I schedule everything, including my workouts, and I say no to anything that is a distraction. 

Sure, I'd love to hang out at the gym for a 90 minute workout, but right now, a quick 45 minute circuit is what I sneak in before picking him up from day care. 

Most of you reading this have a few years of experience on me, and I know a lot of this is a head nod for you. 

I learn a lot from you, more than you know, but here's my challenge for you with this lesson. 

Time is our most valuable lesson. 

How are you spending your time?

I think this last year as a parent has made me more productive. 

I had a lot of people tell me that I wasn't going to be able to do everything I do once Kaden came along. 

I would argue, I get more done in less time know. 

I say yes to what's important. 

I say no to anything that's a distraction. 

I make sure I schedule "me time" with daily mediations, reading, and a workout. 

I audit my time consistently, and we can all benefit from that.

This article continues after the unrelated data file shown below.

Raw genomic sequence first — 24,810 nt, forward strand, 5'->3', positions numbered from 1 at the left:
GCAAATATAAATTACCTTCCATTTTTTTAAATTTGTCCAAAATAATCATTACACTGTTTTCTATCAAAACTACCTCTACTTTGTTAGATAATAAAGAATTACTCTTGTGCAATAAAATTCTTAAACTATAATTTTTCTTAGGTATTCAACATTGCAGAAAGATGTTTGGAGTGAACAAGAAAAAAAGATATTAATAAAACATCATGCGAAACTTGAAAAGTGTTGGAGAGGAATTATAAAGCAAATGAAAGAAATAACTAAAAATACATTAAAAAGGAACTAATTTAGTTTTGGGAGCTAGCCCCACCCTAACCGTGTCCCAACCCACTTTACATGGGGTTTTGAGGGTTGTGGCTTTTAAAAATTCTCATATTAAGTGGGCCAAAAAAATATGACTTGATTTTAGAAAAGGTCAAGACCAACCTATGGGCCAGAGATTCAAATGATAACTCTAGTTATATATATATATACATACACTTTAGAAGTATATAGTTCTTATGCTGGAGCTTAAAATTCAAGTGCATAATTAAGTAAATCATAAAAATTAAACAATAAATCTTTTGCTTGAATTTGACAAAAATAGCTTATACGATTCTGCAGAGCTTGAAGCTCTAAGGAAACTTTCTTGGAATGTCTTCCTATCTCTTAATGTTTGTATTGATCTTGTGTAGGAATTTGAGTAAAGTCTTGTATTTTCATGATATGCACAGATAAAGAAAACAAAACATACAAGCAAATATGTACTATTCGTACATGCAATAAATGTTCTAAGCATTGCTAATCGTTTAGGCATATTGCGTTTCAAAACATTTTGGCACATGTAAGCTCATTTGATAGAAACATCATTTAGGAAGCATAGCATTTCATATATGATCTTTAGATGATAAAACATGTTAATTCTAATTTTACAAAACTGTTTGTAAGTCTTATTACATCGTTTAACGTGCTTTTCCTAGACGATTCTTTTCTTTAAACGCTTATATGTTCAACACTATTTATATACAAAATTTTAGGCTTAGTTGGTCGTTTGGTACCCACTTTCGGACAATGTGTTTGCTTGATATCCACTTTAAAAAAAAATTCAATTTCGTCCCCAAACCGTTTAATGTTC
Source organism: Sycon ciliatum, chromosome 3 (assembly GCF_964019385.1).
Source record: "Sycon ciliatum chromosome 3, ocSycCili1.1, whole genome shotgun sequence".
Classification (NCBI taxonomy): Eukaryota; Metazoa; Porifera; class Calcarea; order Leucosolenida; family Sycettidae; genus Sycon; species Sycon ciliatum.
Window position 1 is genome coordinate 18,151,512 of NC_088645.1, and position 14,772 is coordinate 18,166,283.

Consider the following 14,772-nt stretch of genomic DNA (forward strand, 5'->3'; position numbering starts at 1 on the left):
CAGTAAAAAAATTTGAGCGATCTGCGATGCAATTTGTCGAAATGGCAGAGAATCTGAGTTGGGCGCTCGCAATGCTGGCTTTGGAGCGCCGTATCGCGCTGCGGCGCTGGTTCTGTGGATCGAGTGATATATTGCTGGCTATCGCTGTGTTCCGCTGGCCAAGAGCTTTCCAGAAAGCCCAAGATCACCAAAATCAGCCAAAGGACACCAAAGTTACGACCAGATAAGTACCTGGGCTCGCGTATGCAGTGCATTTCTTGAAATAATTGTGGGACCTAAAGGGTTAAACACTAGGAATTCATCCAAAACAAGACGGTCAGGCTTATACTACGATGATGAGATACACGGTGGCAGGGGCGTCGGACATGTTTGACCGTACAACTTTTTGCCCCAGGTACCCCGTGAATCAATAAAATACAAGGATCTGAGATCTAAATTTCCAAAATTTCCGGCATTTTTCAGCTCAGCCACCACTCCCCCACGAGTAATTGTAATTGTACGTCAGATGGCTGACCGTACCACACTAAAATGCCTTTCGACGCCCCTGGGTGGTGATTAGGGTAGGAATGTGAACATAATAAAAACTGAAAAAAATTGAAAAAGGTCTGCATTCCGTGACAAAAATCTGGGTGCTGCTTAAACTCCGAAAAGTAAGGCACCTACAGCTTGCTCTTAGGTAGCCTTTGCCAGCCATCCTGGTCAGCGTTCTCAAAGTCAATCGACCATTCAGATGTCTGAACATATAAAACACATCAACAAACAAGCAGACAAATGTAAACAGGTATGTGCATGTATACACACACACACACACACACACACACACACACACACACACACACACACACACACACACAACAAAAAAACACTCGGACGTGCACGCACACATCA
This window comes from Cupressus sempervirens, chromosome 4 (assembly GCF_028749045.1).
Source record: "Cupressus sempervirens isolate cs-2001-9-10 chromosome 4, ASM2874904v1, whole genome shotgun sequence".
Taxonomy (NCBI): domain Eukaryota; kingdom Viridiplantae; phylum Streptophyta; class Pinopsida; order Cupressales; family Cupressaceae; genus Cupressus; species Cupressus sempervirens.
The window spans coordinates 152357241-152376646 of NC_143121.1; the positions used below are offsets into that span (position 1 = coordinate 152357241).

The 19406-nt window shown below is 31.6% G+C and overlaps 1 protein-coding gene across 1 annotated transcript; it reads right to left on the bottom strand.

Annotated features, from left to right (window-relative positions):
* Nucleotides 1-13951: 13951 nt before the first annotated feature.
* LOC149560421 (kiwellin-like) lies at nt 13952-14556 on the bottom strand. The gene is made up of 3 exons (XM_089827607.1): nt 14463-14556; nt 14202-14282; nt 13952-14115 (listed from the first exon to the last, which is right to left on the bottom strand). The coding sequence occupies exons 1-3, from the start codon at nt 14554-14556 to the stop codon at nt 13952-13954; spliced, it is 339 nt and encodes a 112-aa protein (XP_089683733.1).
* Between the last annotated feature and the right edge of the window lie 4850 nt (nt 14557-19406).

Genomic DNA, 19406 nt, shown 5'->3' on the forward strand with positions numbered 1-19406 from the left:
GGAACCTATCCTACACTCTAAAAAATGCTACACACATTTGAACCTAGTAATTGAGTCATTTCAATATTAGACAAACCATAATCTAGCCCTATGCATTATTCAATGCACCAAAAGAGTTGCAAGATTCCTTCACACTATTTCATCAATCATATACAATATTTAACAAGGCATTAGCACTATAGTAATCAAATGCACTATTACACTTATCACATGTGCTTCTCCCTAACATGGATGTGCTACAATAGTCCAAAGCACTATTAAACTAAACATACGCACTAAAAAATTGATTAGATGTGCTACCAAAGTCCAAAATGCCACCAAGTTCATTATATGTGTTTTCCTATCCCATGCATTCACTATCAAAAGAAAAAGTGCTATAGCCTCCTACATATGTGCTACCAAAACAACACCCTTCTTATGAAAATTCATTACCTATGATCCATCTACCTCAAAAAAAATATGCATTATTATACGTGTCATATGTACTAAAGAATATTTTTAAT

2. Being present is my largest area of opportunity

As much as all of the above with time management sounds great, I still do have a large hole in my personal development. 

Being present. 

I've spent the last year carving out more hours to be with my family. 

But have all of them been quality?

No. 

My mind is often a pinball machine, with ideas and thoughts never ending, bouncing all over the place. 

I want to do so many things...

I want to make the experience at Spurling Fitness better, I want to make the team at Spurling so much better, I want to help my business coaching clients more, I want to make a bigger impact in the community, I want to help more people, I want to travel the world, and I want to rack up more experiences...

So many ideas.

But what about now?

Like right now. 

This moment.